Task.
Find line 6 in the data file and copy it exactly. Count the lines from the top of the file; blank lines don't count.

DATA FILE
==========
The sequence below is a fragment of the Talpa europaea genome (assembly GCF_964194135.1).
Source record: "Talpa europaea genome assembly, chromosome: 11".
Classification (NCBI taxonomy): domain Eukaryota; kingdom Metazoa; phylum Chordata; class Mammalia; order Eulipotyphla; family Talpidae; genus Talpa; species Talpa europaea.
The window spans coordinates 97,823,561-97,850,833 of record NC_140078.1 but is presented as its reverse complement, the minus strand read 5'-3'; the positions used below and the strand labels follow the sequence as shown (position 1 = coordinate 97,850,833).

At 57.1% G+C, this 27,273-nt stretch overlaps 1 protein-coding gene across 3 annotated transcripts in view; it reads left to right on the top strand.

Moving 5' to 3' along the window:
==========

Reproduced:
Moving 5' to 3' along the window: